New England Patriots owner Robert Kraft and his legal team previously scored a gigantic win when a Florida judge ruled that the police search of the Orchids of Asia Day Spa (and the video evidence) was illegal. This meant that anything that happened as a result of that search (like a certain traffic stop) was inadmissible evidence in court. This is to say that there is no evidence. Although state prosecutors responded with an appeal of that ruling on Friday, it appears as if Kraft will end up emerging from this situation unscathed. Here’s why.
Florida judge Leonard Hanser decided to suppress police surveillance footage, ruling that the evidence was illegally obtained.
A hearing that had been scheduled for Friday was cancelled because the judge was not feeling well. Still, the state was still working to respond to his latest order — and it’s not hard to see why.
As Law&Crime reported from the start, the surreptitious camera installation technique police employed–that is, the execution of sneak-and-peek search warrants–were a constitutionality questionable endeavor as far as the Fourth Amendment is concerned. Police were given the go-ahead to install hidden cameras in the spa. Could Florida prosecutors’ appeal–rather than dropping of charges altogether–suggest that they are holding on for dear life in this case?
The fact that Judge Hanser ruled that the video (and anything resulting from it, such as the traffic stop) was not admissible is not a small potatoes development. It was arguably fatal for the state’s case.
“Therefore, all information obtained through the stop is suppressed as the fruit of an unlawful search,” the judge said. “Based on the foregoing, Defendant’s Motion to Suppress is granted and all obtained against Defendant through and in connection with the search warrant is suppressed.”
“Furthermore, all information obtained about Defendant as the result of the traffic stop […] is also suppressed,” the judge added.
According to the law, authorities had to follow minimization procedures for surveillance so as not to violate the Fourth Amendment, but cops didn’t do that in a meaningful way, Judge Hanser said. The concept when posed as a question: How did law enforcement reduce their surveillance of legal behavior or anything that didn’t rise to the level of probable cause? For example, the warrant said that no cameras were to be put in the kitchen, bathroom, or personal bedrooms, but spa clients were unlikely to frequent those areas, and the warrant didn’t allege criminal activity to be suspected in those areas, the judge said.
“Furthermore, the search warrant does not address how to minimize the impact of video surveillance on female Spa clients,” Judge Hanser continued.
“Failing to consider and include instructions on minimizing the impact on women, through a highly intrusive law enforcement technique in a setting with a high legitimate expectation of privacy, is a serious flaw in the search warrant, especially considering that the search warrant did not allege women were seeking illegal contact,” he continued. “The testimony indicates the videotapes of these individuals remain in the records of the Jupiter Police Department.”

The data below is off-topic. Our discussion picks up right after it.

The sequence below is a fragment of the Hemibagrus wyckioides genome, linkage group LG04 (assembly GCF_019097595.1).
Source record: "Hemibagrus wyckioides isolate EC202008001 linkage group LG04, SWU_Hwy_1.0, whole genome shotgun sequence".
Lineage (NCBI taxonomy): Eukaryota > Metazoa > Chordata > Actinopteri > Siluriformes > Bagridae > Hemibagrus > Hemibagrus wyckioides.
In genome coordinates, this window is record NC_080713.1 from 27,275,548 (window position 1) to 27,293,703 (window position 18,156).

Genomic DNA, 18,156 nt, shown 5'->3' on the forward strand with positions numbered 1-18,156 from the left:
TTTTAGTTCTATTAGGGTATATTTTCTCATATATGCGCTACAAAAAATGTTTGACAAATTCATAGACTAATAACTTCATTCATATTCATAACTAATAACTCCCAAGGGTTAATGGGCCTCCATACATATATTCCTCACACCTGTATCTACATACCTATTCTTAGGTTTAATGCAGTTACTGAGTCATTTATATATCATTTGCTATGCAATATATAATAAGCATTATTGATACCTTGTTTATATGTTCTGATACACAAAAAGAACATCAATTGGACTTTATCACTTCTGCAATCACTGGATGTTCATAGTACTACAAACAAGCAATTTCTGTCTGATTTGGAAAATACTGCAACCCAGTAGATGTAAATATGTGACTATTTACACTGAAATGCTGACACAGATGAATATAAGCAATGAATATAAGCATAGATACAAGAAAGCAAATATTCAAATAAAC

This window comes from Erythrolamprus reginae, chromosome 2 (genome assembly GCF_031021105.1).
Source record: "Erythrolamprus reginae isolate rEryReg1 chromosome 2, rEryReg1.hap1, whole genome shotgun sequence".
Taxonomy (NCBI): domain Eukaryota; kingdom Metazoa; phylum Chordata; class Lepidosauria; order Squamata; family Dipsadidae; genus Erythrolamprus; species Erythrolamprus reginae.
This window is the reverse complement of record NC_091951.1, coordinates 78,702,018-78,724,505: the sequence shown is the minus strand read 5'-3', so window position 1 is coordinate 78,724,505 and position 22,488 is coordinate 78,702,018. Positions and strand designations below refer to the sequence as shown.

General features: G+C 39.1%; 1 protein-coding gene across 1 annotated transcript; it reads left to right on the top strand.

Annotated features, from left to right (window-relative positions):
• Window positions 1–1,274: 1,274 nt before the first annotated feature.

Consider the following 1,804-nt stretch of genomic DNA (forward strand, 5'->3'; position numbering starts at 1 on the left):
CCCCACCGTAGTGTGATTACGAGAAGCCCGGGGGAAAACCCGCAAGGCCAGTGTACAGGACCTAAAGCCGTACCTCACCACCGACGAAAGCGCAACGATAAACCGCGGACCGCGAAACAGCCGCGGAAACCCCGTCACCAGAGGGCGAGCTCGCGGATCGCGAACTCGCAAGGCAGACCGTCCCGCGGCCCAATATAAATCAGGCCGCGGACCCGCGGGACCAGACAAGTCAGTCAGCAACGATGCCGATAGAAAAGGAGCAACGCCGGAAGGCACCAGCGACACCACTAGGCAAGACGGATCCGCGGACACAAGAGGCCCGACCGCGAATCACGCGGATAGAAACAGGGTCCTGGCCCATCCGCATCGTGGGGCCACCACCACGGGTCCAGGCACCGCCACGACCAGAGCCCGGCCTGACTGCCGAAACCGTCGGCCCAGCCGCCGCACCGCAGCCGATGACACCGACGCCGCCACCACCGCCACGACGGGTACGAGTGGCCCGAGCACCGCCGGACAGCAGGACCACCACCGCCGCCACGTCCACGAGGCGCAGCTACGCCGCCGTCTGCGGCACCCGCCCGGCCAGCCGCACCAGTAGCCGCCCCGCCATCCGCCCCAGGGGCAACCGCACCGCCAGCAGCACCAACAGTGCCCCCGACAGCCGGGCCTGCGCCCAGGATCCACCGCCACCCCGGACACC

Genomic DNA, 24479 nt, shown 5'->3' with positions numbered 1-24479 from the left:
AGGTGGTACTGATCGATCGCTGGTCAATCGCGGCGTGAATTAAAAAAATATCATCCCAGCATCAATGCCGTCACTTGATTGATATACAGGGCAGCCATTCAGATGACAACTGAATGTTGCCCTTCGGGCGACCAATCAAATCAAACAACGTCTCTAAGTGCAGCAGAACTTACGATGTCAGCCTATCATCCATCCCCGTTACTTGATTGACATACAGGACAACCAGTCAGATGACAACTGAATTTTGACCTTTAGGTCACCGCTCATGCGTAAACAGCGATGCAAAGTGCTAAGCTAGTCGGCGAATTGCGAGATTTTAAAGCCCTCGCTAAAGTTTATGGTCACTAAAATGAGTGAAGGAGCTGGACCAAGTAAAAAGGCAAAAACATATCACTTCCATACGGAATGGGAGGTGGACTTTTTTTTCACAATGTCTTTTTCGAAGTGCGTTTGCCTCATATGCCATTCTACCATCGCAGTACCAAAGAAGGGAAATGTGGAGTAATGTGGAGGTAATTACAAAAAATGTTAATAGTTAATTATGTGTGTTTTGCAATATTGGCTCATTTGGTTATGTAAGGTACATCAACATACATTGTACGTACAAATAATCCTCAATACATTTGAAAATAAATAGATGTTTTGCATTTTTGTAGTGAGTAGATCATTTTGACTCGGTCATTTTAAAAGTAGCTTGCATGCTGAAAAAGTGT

Sound like bad news for State’s Attorney Dave Aronberg? Kraft’s defense attorney William Burck agrees.
“Aronberg is acknowledging he has no case without the illegal video recordings that four Florida judges have now found to be unconstitutional. No evidence means no trial. So the State had only two options—drop the case or appeal,” Burck told Law&Crime in a statement. “They chose to appeal, but we are confident the appellate court will agree with Judge Hanser and the other judges who threw out their illegally obtained evidence.”
At this point, it appears the state is 0-4 when it comes to the aforementioned required minimization. And if it becomes 0-5 on Monday–with another judge saying the warrant altogether should be suppressed–you can imagine how that might proceed. Florida courts can’t read the minimization requirement out of the Constitution because it’s settled law.
So, where do we go from here? Expect it to drag out.
If it’s true that the state has all but admitted that it no longer has any case, then the next steps involve delay, delay, delay. Given that the search was ruled unlawful, Kraft is not the only individual who might decide to sue for having their rights violated.
Indeed, a couple dozen other men were charged as a result of the initial sting, and they might lawyer up and make the same arguments.
Kraft’s attorney William Burck previously told Law&Crime that the state was acting out of desperation.
“They know what they filed is false and misleading to the court but they did it anyway because they are desperate. That’s because they want to deflect attention away from their illegal and unconstitutional methods in investigating and prosecuting this case,” Burck said in a statement. “They first falsely accused Robert Kraft of being involved with human trafficking and then had to back off. Now they are falsely accusing the defense lawyers of lying to the court. It’s pathetic.”
Law&Crime host and criminal defense attorney Linda Kenney Baden told Law&Crime that she believes that “without the video and the subsequent stop there is no case unless the state’s attorney can somehow force the sex worker to testify.”
“But even then her testimony would become clouded,” she added. “She would have to be forced to testify as part of a plea deal and her testimony would have no corroboration. But perhaps the appeal in buying time will help the state. I can’t imagine the costs to Florida taxpayers to convict one ‘john.'”
Kraft was charged with two counts of misdemeanor solicitation of prostitution and has pleaded not guilty.
Alberto Luperon contributed to this report.
[Image via Maddie Meyer/Getty Images]
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